When I see an abuser, I do see someone who should receive, in Rachael Denhollander's words, "the greatest measure of justice available," but I also see a suffering human being. Only the most crushing emptiness drives a person to seek such violent stimulation. In no way does this excuse his sins or unpayable debts, but it's a reality the culture omits.

Visualize the whole life of the abuser. No one develops the capacity for such evil acts in a sudden moment. It's a process that begins with sins not so far removed from ours. He seeks compulsively to fill his emptiness with entertainment, pornography, masturbation. These gradually sink the poisoned teeth of addiction deeper and deeper. Older forms of escape no longer give satisfaction. New forms are needed to arouse and the addiction is a sickness that demands to be fed. Level by level, he descends by increments of violence too small to deter him. He is disgusted by himself, but addiction desensitizes the disgust enough to keep being fed.

In his descent, I see the pattern of my own sins. He's not some monster of a different class of creature. I was born with the same emptiness, the same compulsion to mask it with anything in my reach. I've fallen level by level into disgusting sins, and am only removed from the abuser by degrees. As Pope Francis says in The Name of God is Mercy, "Their fall could have been mine."

I know my weakness is such that I could become an abuser. Only because people around me have allowed the grace of God to work through them have I been protected and restrained. My emptiness was softened by the love I received, not by me. My conscience was well-formed, not by me. My circumstances were wisely hedged, not by me. Even with all these gifts and more, I fall repeatedly. It does no good to stand on this higher ground and claim superiority. The ground of grace is what holds me higher, not myself.

So with Rachael Denhollander, I look on these miserable, utterly evil child molesters with pity, not as "other," but as I might be. And I'm not afraid to proclaim that God's mercy reaches even so low.

A year ago, I thought 2017 would see additions to the "Lessons from the Convent" blog posts. Now I come to the end of December with difficulty grasping any clear lessons at all. I have glimmers and hints of possible ones, but certainly not enough to write a well-formed post about them. Six months ago, it was all I could do to say the prayer, "I believe you have a lesson for me in this." I suppose a new series of posts called "Vague Hints at Lessons from My Roommate's Couch" would be the best I could muster.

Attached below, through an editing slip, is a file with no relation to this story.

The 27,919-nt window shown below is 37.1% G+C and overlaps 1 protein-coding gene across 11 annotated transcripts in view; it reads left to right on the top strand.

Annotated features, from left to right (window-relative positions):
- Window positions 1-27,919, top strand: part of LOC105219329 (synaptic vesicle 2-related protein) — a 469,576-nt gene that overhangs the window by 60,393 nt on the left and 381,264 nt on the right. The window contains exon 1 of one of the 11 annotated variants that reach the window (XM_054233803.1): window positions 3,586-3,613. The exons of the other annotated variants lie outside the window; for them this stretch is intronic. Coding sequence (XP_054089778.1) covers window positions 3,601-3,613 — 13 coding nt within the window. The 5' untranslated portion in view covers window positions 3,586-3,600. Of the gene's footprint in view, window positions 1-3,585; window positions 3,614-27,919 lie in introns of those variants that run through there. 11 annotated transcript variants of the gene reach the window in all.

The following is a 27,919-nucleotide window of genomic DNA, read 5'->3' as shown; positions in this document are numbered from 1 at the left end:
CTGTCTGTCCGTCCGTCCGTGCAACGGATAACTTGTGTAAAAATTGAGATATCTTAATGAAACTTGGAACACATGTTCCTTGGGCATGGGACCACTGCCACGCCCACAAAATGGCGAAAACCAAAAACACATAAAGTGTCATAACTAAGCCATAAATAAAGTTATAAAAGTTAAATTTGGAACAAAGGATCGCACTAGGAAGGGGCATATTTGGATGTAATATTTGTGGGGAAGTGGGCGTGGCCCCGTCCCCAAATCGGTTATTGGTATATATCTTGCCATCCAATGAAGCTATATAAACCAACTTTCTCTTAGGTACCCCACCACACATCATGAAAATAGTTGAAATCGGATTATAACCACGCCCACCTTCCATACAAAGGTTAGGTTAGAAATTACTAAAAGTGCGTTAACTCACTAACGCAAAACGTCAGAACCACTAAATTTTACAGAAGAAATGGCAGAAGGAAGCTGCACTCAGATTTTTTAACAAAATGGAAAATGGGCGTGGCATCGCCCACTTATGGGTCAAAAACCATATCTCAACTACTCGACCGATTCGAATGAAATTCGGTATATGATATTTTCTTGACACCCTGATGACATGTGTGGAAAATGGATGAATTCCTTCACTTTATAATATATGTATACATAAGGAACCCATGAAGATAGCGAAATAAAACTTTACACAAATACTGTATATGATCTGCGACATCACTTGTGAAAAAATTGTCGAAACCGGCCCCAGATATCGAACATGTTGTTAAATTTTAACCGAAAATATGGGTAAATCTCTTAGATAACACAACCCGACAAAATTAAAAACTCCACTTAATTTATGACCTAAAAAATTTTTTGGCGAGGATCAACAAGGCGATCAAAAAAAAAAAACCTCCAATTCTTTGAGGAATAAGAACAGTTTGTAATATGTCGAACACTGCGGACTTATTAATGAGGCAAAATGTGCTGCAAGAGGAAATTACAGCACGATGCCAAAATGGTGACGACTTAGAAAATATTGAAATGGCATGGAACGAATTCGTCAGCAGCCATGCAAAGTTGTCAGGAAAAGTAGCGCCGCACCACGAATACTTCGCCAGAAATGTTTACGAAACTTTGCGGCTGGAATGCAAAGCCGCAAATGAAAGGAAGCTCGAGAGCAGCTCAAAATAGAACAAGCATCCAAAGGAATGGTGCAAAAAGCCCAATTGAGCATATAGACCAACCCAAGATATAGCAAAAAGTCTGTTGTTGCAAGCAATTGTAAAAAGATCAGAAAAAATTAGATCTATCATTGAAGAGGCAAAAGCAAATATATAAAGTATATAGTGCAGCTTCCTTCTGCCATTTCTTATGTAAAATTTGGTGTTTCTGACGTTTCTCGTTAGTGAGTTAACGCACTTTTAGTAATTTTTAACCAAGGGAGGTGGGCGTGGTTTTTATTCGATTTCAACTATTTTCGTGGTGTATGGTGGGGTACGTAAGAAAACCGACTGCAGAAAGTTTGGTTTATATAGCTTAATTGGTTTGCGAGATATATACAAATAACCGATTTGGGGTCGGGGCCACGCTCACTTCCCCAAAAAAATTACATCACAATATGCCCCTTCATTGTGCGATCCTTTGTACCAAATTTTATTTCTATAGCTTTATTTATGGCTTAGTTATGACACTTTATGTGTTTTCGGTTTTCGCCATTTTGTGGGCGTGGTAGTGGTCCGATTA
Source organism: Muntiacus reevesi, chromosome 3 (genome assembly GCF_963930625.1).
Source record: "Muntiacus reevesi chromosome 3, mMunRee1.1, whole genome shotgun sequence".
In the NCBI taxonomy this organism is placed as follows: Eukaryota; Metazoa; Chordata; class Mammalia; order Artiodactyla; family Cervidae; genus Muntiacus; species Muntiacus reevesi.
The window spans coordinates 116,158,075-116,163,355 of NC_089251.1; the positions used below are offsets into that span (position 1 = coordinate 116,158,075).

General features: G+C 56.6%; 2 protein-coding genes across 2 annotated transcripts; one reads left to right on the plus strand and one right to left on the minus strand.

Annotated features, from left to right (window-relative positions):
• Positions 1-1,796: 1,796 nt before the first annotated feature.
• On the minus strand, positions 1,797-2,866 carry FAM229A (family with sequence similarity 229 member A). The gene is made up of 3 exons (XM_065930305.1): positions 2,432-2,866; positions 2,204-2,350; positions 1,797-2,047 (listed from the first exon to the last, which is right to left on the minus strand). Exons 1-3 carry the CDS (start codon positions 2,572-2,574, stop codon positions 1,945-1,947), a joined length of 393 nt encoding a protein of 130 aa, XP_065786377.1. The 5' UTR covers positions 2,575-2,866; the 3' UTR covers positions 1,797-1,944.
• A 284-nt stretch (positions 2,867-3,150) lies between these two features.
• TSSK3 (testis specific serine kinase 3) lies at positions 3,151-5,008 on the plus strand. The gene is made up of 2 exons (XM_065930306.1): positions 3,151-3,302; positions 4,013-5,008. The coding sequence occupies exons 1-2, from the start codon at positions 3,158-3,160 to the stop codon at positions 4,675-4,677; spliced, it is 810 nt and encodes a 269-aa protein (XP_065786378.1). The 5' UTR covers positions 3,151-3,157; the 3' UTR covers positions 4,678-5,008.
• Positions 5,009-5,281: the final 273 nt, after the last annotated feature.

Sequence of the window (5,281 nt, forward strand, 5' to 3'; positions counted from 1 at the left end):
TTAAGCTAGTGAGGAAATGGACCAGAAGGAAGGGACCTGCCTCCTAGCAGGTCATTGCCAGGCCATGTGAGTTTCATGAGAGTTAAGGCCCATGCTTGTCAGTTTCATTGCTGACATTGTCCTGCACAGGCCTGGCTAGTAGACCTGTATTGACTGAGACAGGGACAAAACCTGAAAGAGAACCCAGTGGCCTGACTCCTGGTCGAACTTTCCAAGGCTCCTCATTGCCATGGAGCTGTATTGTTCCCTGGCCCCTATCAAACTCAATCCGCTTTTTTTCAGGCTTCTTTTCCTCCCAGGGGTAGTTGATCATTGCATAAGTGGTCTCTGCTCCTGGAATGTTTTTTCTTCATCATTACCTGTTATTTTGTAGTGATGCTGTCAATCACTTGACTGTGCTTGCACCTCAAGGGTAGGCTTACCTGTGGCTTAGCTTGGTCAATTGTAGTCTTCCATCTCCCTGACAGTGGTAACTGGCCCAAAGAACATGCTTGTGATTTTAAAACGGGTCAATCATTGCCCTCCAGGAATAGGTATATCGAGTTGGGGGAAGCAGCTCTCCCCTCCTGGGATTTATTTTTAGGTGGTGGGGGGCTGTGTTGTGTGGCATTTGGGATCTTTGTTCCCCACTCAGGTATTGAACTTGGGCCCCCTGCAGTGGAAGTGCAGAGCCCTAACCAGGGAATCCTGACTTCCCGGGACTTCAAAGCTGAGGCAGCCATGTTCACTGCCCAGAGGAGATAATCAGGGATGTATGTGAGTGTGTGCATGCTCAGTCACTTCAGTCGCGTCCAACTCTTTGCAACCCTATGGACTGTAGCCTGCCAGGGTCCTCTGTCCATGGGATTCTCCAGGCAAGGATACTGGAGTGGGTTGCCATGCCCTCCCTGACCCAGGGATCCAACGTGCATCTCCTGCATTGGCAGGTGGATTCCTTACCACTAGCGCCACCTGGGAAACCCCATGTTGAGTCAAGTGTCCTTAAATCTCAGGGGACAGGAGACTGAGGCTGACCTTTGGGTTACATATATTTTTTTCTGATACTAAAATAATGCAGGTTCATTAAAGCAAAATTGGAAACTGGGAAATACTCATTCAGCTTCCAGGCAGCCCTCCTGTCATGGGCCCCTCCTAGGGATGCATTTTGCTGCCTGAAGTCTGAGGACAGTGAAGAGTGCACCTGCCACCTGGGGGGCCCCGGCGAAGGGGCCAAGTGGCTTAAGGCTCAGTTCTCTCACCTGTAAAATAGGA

Yes, the devil took some swings at me this year. But this is the counterattack:

Thank you, God, for the time I spent in the convent. Thank you for the superior you allowed to be over me. Thank you for the treasured soul of each teacher I didn't understand. Thank you for the work are doing in me that I can't see. Thank you for the work you have given me to do in the moment. Thank you for my boss and colleagues. Thank you for the awesome design with which you created each student and their parents. Thank you for the singleness wherein I can glorify you. Thank you for the body you gave me to experience the beauty of your natural creation. Thank you that every temporal thing I truly need is provided in my scattered possessions. Thank you for the work you are preparing for me.

Thank you for redeeming every sin and sorrow, no matter how deep. 
O come, let us sing to the Lord;
    let us make a joyful noise to the rock of our salvation!
Let us come into his presence with thanksgiving;

    let us make a joyful noise to him with songs of praise!
For the Lord is a great God,

    and a great King above all gods.
In his hand are the depths of the earth;

    the heights of the mountains are his also.
The sea is his, for he made it,

    and the dry land, which his hands have formed.
O come, let us worship and bow down,
    let us kneel before the Lord, our Maker!
For he is our God,

    and we are the people of his pasture,
    and the sheep of his hand.


 

"If you were of the world, the world would love its own; but you are not of the world, but I chose you out of the world, therefore the world hates you." - John 15:19